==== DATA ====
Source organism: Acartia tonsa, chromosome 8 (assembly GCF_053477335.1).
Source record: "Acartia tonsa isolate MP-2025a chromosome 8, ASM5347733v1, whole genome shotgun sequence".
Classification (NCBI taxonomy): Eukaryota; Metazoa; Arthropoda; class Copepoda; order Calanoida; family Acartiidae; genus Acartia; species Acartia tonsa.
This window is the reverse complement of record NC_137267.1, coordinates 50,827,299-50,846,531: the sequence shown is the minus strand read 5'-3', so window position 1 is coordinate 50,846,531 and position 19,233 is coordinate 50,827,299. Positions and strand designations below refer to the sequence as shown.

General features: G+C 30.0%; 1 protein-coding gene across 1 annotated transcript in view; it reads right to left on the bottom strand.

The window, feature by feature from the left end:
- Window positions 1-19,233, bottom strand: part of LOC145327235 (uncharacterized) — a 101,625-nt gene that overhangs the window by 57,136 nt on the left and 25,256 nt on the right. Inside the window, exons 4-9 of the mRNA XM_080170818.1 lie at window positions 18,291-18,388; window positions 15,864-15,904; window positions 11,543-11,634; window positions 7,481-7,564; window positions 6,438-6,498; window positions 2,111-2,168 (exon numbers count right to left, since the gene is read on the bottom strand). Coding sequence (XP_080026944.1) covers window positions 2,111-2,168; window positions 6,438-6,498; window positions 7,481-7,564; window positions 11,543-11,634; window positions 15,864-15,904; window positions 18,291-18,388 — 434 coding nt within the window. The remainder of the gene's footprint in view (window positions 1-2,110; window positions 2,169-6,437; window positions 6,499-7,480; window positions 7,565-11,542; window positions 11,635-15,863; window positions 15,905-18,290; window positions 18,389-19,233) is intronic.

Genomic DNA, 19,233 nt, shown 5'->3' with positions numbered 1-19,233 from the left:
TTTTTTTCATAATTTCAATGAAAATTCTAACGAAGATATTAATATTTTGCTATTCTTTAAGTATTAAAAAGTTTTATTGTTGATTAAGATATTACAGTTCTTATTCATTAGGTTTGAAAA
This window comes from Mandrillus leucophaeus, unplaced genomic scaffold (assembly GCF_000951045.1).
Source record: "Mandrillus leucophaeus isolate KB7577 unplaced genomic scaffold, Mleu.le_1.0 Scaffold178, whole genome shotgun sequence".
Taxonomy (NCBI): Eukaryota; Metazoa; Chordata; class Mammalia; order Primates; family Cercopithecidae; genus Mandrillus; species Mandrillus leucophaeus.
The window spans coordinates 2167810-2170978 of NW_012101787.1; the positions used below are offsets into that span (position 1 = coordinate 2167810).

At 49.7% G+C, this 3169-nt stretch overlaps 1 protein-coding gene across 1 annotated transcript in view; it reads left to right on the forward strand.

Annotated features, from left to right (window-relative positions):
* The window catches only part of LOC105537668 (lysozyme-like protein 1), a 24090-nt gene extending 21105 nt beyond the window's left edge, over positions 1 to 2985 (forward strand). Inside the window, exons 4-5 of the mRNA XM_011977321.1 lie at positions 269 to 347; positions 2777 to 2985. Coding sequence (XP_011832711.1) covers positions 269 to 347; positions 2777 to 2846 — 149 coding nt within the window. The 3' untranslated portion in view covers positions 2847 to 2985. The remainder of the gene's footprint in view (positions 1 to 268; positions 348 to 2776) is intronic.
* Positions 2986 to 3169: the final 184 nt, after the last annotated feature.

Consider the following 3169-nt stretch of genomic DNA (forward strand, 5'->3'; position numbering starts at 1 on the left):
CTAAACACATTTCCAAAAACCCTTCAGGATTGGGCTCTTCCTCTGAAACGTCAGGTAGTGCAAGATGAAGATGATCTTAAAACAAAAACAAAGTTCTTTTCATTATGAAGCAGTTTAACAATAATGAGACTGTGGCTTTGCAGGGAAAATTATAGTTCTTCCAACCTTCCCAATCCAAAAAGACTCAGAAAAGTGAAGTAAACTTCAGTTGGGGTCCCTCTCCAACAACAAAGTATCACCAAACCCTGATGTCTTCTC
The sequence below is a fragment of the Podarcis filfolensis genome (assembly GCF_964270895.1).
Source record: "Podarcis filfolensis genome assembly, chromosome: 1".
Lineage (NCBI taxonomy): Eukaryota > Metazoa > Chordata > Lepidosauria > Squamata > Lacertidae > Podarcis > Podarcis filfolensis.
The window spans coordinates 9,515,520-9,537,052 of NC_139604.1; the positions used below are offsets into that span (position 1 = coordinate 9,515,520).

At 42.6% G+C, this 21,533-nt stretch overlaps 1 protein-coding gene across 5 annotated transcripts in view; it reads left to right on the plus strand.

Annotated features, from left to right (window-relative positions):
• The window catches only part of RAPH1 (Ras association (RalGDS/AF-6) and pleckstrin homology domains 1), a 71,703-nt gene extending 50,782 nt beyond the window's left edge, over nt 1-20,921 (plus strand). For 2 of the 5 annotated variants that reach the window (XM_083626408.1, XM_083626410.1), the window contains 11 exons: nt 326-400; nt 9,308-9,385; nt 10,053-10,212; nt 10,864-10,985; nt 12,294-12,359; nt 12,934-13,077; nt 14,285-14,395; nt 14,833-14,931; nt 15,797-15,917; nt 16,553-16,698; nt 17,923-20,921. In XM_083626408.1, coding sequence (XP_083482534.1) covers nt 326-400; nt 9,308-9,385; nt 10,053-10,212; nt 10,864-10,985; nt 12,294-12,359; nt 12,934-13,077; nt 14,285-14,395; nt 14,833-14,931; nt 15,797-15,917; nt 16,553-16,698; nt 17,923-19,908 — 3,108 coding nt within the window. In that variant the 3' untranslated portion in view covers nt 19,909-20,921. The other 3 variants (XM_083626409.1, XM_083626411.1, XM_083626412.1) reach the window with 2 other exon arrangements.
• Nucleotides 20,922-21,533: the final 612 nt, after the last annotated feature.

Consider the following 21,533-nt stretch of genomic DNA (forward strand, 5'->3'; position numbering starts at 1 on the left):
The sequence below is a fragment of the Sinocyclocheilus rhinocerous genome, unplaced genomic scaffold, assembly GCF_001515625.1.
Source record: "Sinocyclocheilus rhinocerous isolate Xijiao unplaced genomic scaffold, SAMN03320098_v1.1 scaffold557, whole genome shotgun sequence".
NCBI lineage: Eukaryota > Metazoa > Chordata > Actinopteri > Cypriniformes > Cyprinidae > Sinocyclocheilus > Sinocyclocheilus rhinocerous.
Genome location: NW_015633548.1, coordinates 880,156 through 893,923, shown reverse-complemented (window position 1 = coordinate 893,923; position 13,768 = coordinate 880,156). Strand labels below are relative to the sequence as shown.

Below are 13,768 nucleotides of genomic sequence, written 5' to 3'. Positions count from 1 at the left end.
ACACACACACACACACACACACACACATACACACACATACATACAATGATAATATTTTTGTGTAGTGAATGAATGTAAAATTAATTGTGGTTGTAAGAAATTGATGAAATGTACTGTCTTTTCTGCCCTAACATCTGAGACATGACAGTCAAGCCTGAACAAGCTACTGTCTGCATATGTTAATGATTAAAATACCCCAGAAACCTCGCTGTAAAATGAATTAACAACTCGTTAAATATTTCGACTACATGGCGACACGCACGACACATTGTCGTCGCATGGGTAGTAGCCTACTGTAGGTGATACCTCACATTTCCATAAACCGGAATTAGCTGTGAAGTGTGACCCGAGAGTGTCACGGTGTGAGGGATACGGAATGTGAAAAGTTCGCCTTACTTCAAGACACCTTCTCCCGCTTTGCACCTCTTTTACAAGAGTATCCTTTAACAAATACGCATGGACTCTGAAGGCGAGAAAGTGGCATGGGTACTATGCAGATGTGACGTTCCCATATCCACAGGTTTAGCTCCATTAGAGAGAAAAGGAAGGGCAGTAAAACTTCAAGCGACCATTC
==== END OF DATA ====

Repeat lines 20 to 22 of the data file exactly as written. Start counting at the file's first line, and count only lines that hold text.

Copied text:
The sequence below is a fragment of the Podarcis filfolensis genome (assembly GCF_964270895.1).
Source record: "Podarcis filfolensis genome assembly, chromosome: 1".
Lineage (NCBI taxonomy): Eukaryota > Metazoa > Chordata > Lepidosauria > Squamata > Lacertidae > Podarcis > Podarcis filfolensis.